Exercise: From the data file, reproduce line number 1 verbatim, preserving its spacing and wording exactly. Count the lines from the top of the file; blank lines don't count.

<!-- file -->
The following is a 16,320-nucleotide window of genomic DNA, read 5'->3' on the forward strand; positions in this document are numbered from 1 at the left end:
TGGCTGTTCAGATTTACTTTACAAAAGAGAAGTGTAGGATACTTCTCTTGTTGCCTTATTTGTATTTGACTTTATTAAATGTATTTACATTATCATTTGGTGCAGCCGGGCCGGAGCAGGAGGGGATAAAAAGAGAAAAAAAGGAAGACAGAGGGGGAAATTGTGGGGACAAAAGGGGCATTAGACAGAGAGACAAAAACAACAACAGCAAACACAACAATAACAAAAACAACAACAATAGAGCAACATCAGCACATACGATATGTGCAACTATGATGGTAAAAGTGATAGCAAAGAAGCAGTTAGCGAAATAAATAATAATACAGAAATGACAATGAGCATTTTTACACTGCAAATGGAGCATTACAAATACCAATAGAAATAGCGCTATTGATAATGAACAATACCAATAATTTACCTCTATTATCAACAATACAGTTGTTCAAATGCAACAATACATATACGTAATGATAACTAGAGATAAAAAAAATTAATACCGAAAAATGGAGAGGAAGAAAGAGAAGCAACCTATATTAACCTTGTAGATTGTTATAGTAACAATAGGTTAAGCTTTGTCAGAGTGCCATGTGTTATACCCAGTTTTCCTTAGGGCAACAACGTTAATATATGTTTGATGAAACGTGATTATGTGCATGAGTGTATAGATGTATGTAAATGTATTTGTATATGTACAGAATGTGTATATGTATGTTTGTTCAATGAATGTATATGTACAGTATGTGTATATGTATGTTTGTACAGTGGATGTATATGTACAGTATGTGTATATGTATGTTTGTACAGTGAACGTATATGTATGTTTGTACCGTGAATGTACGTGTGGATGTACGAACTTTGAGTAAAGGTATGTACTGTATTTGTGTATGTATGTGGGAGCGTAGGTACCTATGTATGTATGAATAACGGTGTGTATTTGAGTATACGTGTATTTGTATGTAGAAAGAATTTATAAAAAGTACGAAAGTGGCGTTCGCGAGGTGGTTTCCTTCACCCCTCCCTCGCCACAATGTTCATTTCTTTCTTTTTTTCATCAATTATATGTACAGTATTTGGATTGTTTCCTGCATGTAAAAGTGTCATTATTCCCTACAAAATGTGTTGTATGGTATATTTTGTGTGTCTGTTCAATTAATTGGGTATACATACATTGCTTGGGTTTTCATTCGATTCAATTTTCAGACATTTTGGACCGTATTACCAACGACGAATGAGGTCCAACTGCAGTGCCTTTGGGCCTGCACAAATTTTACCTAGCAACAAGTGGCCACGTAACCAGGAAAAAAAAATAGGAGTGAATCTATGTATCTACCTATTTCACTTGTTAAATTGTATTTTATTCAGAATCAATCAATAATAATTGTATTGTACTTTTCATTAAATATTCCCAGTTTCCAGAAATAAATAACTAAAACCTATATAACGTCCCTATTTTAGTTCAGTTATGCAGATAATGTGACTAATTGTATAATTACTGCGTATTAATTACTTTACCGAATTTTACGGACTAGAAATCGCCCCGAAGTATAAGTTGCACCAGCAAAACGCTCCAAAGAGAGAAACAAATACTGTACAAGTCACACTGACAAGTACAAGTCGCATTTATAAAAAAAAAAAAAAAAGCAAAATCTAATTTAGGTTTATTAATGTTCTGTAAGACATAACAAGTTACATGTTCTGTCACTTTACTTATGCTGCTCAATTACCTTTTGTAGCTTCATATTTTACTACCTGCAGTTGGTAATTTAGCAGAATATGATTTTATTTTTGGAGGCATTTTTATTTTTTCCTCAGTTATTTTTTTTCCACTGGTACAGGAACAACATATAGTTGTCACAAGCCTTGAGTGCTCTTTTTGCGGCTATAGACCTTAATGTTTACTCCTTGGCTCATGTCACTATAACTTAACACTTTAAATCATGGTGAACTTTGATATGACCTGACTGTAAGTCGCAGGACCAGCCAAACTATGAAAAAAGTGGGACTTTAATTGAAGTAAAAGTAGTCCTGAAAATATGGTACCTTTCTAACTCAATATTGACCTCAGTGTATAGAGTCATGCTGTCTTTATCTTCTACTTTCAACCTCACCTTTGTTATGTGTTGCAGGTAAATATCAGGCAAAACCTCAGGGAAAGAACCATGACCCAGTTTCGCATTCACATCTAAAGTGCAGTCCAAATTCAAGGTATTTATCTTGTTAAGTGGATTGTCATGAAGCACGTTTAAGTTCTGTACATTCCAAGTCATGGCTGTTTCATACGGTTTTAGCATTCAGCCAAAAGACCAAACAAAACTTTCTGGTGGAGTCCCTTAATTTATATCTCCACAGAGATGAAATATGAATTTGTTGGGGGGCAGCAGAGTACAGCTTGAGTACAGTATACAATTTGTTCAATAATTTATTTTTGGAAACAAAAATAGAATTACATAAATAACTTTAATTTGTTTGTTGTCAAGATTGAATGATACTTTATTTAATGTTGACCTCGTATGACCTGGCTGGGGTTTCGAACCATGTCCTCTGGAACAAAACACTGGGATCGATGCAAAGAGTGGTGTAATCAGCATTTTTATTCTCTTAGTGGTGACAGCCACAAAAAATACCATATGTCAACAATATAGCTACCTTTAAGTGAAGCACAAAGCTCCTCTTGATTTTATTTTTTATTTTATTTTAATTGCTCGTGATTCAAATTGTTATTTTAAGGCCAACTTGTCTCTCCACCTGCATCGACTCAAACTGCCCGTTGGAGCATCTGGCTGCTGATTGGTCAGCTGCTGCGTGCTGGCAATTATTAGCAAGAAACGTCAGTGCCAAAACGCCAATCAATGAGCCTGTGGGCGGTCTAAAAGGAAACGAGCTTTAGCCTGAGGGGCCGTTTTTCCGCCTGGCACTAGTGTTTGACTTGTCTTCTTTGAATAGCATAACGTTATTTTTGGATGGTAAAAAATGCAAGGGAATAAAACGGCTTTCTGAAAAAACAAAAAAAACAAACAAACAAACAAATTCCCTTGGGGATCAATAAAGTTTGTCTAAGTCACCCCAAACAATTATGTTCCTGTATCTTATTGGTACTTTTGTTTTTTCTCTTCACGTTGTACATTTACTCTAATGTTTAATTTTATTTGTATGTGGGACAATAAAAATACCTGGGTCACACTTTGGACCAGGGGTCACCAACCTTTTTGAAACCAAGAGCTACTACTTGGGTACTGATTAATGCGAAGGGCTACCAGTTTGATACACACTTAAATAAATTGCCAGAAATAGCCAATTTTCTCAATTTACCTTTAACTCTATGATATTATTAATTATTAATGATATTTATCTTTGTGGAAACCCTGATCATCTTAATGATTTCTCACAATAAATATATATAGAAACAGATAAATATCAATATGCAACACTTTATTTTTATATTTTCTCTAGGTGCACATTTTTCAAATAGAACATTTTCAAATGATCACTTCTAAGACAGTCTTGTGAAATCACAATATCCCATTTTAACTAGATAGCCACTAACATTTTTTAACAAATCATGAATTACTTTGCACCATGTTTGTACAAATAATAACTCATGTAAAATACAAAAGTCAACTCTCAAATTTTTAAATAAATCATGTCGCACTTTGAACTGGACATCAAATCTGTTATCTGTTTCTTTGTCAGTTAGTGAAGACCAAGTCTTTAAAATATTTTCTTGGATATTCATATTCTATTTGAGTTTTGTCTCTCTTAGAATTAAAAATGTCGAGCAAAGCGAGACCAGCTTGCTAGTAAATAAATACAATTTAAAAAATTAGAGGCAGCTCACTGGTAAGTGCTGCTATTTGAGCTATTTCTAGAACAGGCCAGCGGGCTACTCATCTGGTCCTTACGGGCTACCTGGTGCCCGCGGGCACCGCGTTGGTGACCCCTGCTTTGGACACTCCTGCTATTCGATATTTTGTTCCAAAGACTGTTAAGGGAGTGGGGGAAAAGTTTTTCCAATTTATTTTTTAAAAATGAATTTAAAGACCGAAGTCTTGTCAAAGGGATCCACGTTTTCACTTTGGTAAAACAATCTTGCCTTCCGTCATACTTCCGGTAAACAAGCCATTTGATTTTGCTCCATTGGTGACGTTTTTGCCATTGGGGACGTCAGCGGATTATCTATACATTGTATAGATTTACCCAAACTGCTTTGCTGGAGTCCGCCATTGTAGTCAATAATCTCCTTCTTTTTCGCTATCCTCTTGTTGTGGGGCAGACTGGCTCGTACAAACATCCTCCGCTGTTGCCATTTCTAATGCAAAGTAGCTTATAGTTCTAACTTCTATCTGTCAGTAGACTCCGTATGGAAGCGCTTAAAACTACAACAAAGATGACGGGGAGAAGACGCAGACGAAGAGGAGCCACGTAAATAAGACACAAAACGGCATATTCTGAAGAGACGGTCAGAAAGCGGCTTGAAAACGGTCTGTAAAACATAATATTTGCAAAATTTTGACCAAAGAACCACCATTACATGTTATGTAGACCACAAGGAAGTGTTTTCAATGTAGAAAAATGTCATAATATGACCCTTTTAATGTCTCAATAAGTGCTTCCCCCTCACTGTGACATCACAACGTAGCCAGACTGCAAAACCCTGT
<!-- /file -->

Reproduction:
The following is a 16,320-nucleotide window of genomic DNA, read 5'->3' on the forward strand; positions in this document are numbered from 1 at the left end: